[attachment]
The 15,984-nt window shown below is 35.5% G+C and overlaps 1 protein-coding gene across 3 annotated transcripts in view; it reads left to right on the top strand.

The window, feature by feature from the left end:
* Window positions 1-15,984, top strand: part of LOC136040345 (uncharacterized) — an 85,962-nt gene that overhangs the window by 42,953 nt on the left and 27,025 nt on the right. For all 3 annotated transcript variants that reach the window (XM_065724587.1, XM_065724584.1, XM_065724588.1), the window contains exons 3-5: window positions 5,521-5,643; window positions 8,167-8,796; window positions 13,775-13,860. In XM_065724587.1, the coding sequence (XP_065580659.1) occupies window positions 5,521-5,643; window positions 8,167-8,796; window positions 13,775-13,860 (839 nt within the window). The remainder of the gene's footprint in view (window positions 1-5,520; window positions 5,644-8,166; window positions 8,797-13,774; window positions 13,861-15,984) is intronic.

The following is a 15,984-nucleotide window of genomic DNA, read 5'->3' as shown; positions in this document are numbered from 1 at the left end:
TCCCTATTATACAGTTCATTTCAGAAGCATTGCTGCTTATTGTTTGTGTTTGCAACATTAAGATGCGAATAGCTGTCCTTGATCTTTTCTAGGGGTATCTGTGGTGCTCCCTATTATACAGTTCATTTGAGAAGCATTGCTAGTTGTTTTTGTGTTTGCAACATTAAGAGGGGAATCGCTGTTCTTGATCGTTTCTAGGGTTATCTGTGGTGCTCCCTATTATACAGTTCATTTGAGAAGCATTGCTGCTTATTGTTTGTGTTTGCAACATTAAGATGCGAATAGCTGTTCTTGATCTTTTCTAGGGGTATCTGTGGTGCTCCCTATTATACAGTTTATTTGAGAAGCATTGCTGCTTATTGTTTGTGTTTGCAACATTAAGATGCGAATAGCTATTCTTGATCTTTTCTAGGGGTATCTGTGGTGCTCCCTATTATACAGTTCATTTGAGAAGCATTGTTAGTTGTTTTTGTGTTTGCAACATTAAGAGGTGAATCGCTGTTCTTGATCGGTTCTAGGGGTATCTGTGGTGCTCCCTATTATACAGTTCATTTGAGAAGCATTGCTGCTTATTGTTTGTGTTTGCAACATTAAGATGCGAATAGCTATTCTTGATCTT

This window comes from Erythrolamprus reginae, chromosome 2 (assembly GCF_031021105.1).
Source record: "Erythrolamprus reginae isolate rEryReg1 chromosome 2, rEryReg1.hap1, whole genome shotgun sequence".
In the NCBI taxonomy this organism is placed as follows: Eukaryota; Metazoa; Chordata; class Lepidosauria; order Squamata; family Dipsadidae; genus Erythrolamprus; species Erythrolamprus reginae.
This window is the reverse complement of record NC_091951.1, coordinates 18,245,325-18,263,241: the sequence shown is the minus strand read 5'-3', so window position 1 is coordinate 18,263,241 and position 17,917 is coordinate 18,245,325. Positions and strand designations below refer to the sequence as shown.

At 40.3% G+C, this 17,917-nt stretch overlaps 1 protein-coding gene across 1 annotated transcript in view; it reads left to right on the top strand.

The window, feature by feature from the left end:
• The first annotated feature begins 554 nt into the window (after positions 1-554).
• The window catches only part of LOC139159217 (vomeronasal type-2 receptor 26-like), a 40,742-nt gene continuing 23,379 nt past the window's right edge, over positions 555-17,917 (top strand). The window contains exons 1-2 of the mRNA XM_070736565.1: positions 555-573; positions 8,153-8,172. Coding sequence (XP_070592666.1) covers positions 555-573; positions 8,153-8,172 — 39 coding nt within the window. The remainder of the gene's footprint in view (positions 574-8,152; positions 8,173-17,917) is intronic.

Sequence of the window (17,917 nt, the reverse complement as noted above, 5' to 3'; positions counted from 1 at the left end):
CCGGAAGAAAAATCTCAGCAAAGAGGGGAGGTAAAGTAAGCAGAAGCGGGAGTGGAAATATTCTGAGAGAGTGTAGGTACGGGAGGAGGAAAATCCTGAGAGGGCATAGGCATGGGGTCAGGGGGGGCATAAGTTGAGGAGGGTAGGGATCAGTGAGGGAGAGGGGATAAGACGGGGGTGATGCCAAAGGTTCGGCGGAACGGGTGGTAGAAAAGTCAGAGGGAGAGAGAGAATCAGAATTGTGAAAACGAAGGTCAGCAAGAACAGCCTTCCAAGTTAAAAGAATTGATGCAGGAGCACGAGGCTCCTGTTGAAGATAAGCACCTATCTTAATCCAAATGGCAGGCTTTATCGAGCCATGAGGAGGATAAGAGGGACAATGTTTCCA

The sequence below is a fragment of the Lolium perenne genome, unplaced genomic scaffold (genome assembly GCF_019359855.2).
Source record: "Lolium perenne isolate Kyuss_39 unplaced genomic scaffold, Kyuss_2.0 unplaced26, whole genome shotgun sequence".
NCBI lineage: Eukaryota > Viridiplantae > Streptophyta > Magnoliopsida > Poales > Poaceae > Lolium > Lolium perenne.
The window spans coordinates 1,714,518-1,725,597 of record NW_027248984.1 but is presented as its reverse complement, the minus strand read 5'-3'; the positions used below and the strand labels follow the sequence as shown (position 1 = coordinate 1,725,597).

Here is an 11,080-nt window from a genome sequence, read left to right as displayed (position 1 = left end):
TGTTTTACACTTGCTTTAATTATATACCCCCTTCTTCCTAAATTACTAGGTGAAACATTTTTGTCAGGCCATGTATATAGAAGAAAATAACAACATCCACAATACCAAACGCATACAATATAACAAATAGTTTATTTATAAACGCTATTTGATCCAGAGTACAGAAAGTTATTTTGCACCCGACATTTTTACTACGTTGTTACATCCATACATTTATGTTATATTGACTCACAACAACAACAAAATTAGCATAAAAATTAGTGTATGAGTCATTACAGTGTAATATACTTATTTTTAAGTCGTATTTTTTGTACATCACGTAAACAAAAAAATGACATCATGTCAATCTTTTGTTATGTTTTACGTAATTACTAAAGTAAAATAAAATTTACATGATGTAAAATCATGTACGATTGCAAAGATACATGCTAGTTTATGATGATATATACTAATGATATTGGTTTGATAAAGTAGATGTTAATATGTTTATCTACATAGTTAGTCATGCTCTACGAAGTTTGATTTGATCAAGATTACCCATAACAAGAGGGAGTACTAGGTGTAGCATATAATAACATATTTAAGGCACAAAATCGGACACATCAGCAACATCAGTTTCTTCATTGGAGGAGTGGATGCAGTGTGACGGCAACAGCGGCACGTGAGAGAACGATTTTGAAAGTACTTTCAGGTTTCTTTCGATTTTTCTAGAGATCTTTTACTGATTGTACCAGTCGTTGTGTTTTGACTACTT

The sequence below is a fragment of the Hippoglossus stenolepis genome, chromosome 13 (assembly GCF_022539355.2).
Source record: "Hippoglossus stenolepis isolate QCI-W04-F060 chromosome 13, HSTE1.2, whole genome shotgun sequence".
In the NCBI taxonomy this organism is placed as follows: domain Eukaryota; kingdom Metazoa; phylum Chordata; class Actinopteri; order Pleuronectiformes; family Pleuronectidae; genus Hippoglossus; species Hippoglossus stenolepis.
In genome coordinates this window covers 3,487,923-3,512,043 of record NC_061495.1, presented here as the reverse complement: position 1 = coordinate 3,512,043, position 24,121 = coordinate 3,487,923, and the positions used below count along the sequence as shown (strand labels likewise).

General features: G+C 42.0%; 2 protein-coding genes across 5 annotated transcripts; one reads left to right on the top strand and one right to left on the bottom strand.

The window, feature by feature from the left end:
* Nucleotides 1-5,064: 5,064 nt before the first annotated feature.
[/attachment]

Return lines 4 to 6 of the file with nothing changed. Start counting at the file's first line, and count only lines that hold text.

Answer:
The following is a 15,984-nucleotide window of genomic DNA, read 5'->3' as shown; positions in this document are numbered from 1 at the left end:
TCCCTATTATACAGTTCATTTCAGAAGCATTGCTGCTTATTGTTTGTGTTTGCAACATTAAGATGCGAATAGCTGTCCTTGATCTTTTCTAGGGGTATCTGTGGTGCTCCCTATTATACAGTTCATTTGAGAAGCATTGCTAGTTGTTTTTGTGTTTGCAACATTAAGAGGGGAATCGCTGTTCTTGATCGTTTCTAGGGTTATCTGTGGTGCTCCCTATTATACAGTTCATTTGAGAAGCATTGCTGCTTATTGTTTGTGTTTGCAACATTAAGATGCGAATAGCTGTTCTTGATCTTTTCTAGGGGTATCTGTGGTGCTCCCTATTATACAGTTTATTTGAGAAGCATTGCTGCTTATTGTTTGTGTTTGCAACATTAAGATGCGAATAGCTATTCTTGATCTTTTCTAGGGGTATCTGTGGTGCTCCCTATTATACAGTTCATTTGAGAAGCATTGTTAGTTGTTTTTGTGTTTGCAACATTAAGAGGTGAATCGCTGTTCTTGATCGGTTCTAGGGGTATCTGTGGTGCTCCCTATTATACAGTTCATTTGAGAAGCATTGCTGCTTATTGTTTGTGTTTGCAACATTAAGATGCGAATAGCTATTCTTGATCTT

This window comes from Erythrolamprus reginae, chromosome 2 (assembly GCF_031021105.1).